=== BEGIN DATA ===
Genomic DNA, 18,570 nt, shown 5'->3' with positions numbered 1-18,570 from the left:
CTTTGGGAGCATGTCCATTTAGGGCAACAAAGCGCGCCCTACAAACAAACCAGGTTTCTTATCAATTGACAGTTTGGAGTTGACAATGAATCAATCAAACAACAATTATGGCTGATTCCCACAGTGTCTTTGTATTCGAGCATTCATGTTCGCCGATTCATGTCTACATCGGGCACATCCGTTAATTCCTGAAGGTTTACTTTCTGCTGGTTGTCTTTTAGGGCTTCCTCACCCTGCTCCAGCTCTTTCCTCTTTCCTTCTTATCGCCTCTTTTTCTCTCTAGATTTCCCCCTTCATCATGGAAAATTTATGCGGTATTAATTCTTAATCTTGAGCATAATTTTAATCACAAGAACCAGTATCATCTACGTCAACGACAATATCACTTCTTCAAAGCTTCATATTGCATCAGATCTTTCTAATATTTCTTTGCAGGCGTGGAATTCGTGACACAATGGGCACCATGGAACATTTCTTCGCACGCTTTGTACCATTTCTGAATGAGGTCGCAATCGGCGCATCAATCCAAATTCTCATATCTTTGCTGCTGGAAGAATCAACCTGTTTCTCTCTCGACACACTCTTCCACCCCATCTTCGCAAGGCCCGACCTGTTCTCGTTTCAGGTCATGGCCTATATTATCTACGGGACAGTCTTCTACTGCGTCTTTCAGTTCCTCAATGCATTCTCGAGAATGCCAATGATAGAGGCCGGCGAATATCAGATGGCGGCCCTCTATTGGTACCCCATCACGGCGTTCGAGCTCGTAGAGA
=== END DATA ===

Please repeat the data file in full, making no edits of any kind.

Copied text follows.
Genomic DNA, 18,570 nt, shown 5'->3' with positions numbered 1-18,570 from the left:
CTTTGGGAGCATGTCCATTTAGGGCAACAAAGCGCGCCCTACAAACAAACCAGGTTTCTTATCAATTGACAGTTTGGAGTTGACAATGAATCAATCAAACAACAATTATGGCTGATTCCCACAGTGTCTTTGTATTCGAGCATTCATGTTCGCCGATTCATGTCTACATCGGGCACATCCGTTAATTCCTGAAGGTTTACTTTCTGCTGGTTGTCTTTTAGGGCTTCCTCACCCTGCTCCAGCTCTTTCCTCTTTCCTTCTTATCGCCTCTTTTTCTCTCTAGATTTCCCCCTTCATCATGGAAAATTTATGCGGTATTAATTCTTAATCTTGAGCATAATTTTAATCACAAGAACCAGTATCATCTACGTCAACGACAATATCACTTCTTCAAAGCTTCATATTGCATCAGATCTTTCTAATATTTCTTTGCAGGCGTGGAATTCGTGACACAATGGGCACCATGGAACATTTCTTCGCACGCTTTGTACCATTTCTGAATGAGGTCGCAATCGGCGCATCAATCCAAATTCTCATATCTTTGCTGCTGGAAGAATCAACCTGTTTCTCTCTCGACACACTCTTCCACCCCATCTTCGCAAGGCCCGACCTGTTCTCGTTTCAGGTCATGGCCTATATTATCTACGGGACAGTCTTCTACTGCGTCTTTCAGTTCCTCAATGCATTCTCGAGAATGCCAATGATAGAGGCCGGCGAATATCAGATGGCGGCCCTCTATTGGTACCCCATCACGGCGTTCGAGCTCGTAGAGA